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  Classical Editor Rob Barnett    



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Gioacchino ROSSINI (1792-1868)
Il Turco in Italia (1814) [156.56]
Selim – Marco Vinco (bass)
Fiorilla – Alessandra Marianelli (soprano)
Geronio – Andrea Concetti  (bass)
Narciso – Filippo Adami (tenor)
Prosdocimo – Bruno Taddia (baritone)
Zaida – Elena Belfiore (mezzo)
Albazar – Daniele Zanfardino (tenor)
Prague Chamber Choir
Orchestra Haydn di Bolzano e Trento/Antonello Allemandi
rec. live, August 2007, Teatro Rossini, Pesaro
DYNAMIC CDS5661-2 [77.20 + 79.36]

 

Experience Classicsonline


This new live recording of Rossini’s comedy comes from the Pesaro Festival. The opera is not that familiar a visitor to CD so that any new recording is welcome. For this one, the cast are all relatively young Italians and the recording is based on the 2007 production so it would seem that we were set fair for an interesting and idiomatic performance.

But Il Turco in Italia is a sophisticated and rather complicated work which requires more than just good singing. Fiorilla, the female protagonist - she is hardly a heroine - is a complex and tricksy character. In one of the Gramophone reviews of the opera she is described as a minx and that is a perfect description. In live performance at Covent Garden, Cecilia Bartoli fitted the role to perfection, as she does on disc as well. Alessandra Marianelli does not quite manage to encompass all the role requires. Judging by the production photographs she obviously has a young and attractive figure which the production made the most of. Her voice is serviceable in an attractive sort of way, inclined to vibrato under pressure and with a tendency to thin out at the top. But it is not her technical limitations which cause my indifference, so much as her limited ability to act with the voice. She makes a charming and feckless Fiorilla but for a fully rounded character you need to go to Bartoli or Callas.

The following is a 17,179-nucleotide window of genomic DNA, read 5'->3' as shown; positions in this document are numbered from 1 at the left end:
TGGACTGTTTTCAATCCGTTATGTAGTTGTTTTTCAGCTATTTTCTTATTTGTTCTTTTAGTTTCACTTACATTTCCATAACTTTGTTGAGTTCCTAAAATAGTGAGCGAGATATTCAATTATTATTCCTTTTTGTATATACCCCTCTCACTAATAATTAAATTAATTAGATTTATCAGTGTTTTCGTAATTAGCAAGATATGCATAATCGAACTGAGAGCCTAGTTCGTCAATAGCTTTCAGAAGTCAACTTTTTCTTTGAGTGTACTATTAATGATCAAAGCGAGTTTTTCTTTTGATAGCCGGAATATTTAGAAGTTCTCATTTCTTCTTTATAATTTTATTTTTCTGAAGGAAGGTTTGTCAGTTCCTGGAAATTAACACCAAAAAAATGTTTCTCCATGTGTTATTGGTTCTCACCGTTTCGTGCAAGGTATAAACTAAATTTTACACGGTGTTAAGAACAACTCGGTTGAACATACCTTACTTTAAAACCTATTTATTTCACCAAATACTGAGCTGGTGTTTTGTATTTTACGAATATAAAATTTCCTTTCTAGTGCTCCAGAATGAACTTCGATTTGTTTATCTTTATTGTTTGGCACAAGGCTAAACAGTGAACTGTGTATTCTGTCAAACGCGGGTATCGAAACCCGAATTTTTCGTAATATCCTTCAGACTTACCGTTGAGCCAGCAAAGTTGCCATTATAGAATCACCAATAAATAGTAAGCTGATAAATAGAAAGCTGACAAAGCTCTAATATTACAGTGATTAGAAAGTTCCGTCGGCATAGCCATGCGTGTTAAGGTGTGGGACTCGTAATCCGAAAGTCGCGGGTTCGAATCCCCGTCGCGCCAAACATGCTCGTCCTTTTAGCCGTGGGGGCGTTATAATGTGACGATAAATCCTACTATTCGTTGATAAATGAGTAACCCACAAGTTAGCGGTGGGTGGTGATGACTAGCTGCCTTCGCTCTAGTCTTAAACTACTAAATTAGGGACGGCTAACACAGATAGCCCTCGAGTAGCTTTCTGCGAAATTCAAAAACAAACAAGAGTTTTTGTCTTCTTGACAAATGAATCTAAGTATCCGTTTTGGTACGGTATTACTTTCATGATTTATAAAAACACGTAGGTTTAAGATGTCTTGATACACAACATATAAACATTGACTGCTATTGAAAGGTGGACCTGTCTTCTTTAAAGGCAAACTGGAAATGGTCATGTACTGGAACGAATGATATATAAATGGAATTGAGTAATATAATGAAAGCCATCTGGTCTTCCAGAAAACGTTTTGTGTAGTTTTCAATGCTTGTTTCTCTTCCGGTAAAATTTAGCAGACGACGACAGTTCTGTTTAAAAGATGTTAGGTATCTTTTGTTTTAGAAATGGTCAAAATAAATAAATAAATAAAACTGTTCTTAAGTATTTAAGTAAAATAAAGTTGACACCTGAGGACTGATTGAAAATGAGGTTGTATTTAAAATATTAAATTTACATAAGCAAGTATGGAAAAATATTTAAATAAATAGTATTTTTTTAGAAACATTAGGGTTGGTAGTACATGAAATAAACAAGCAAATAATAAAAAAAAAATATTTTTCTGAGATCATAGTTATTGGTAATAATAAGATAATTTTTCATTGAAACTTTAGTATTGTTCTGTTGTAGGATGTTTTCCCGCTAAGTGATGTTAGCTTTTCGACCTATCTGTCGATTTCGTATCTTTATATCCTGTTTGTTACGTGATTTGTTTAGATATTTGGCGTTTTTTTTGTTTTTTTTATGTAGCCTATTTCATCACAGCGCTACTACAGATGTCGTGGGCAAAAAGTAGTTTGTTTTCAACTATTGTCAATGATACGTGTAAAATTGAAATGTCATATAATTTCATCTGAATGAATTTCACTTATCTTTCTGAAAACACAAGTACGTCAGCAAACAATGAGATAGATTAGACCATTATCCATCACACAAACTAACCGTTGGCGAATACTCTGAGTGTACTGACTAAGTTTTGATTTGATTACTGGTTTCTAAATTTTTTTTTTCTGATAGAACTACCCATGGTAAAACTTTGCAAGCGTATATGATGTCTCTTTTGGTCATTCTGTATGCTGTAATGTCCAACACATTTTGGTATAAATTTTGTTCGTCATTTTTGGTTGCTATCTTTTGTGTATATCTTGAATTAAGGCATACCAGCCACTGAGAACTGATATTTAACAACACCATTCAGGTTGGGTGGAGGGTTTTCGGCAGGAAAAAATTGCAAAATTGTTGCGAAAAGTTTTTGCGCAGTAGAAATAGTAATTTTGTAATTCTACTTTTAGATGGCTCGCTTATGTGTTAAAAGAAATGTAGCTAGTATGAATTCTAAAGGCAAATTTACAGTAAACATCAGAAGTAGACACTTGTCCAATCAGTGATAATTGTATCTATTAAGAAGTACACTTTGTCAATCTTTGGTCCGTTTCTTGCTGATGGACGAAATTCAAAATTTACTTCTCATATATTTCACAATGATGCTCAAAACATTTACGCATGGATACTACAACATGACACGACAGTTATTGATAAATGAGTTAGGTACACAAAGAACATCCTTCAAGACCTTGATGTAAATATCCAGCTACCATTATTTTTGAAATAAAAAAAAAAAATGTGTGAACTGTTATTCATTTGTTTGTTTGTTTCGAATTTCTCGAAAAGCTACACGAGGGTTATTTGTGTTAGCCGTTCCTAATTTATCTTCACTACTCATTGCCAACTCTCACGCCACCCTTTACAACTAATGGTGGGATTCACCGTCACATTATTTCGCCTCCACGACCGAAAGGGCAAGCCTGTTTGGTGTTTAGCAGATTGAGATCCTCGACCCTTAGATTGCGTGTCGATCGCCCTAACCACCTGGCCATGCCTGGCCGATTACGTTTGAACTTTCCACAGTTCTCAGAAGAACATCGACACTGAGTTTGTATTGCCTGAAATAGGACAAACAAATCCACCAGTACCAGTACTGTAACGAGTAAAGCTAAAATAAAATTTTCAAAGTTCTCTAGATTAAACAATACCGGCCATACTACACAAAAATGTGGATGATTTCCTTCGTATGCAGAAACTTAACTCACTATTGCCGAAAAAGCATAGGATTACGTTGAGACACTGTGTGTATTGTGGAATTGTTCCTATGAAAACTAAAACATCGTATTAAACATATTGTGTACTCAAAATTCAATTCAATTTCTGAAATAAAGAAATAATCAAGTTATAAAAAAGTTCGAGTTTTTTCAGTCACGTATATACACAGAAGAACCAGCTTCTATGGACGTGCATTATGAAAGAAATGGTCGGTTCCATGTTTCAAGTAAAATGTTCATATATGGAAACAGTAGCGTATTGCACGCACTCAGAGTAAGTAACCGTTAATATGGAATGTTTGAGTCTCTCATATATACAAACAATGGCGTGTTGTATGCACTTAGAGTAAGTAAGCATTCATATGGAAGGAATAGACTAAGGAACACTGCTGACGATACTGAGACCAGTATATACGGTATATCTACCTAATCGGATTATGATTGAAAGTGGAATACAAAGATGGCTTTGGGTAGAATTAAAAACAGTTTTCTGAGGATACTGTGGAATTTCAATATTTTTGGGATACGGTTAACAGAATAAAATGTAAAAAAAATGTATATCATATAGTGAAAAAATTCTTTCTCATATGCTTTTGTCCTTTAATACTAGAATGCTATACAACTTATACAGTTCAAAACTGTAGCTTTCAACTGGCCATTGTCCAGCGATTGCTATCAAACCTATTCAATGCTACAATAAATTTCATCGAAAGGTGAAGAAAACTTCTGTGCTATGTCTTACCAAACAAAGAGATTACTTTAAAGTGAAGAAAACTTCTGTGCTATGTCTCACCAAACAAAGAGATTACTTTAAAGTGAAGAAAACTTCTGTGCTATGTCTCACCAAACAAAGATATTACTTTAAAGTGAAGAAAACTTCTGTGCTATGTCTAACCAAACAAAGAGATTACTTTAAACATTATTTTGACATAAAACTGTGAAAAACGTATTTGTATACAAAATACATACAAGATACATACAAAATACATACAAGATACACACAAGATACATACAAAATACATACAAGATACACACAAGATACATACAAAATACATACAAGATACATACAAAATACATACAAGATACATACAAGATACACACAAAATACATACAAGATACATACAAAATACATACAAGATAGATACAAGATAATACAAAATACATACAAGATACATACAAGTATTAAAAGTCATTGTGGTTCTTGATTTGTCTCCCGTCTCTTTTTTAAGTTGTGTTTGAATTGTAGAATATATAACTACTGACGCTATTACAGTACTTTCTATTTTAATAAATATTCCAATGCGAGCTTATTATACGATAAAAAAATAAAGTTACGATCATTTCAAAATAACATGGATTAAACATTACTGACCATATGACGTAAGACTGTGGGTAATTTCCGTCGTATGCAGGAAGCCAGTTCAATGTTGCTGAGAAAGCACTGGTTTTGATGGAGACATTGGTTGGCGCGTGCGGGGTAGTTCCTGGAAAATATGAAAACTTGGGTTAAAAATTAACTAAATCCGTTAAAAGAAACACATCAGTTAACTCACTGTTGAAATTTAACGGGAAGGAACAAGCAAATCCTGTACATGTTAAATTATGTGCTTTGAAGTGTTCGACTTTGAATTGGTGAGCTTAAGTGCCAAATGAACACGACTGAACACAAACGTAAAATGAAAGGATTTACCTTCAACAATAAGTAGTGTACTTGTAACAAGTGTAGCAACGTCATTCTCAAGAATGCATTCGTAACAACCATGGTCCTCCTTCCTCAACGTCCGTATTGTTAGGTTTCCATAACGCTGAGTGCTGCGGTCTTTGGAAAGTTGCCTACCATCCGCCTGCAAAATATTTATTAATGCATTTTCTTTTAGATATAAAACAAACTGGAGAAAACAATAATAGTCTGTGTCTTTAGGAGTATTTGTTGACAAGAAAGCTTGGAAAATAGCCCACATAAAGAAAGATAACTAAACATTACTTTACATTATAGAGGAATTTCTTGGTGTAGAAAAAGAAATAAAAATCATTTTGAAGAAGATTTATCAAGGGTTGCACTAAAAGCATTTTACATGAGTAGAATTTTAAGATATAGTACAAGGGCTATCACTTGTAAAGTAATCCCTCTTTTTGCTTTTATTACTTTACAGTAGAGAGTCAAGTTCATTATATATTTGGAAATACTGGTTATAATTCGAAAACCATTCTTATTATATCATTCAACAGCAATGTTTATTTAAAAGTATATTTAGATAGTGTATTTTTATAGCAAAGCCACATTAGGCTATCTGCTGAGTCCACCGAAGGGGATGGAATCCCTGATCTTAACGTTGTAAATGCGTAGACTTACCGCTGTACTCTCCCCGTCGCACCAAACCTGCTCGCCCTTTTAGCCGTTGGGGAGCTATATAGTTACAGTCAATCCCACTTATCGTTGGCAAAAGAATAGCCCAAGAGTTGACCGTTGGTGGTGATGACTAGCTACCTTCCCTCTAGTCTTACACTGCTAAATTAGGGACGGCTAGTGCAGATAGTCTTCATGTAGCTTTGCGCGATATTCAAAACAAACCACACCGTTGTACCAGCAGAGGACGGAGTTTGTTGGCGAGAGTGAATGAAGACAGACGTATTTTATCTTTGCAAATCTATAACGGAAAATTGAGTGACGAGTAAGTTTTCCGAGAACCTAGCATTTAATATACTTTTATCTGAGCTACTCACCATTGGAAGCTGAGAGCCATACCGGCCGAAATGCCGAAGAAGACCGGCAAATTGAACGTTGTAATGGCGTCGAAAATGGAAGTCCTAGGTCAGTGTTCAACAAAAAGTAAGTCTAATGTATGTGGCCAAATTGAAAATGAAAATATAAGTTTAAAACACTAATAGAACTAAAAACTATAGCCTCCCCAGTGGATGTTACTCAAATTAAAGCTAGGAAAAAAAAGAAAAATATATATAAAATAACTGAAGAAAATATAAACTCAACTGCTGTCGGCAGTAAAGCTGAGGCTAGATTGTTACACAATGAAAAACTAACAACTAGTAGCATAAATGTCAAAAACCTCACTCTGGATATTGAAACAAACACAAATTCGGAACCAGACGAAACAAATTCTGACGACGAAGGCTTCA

As her young admirer, Narciso, Filippo Adami sounds rather challenged by the high tessitura of the tenor role. He copes manfully, but his tone sometimes turns pinched and thin. Neither he nor Marianelli copes particularly well with the fioriture. But then, the recording is live so some concession must be given I suppose.

The live element and the fact that the cast are singing in their native language are amongst the biggest attractions of the piece. The recitatives rollick along and really sound like drama, you can believe something is happening. I imagine that this was a brilliant evening in the theatre. But these things do not always transfer to CD very well. Shorn of her bella figura Marianelli cuts a slightly less attractive figure than she probably did on stage. And the casting was done without thinking about a possible recording, witness the fact that Selim (Marco Vinco) and Geronio (Andrea Concetti) have voices which are rather too close in timbre.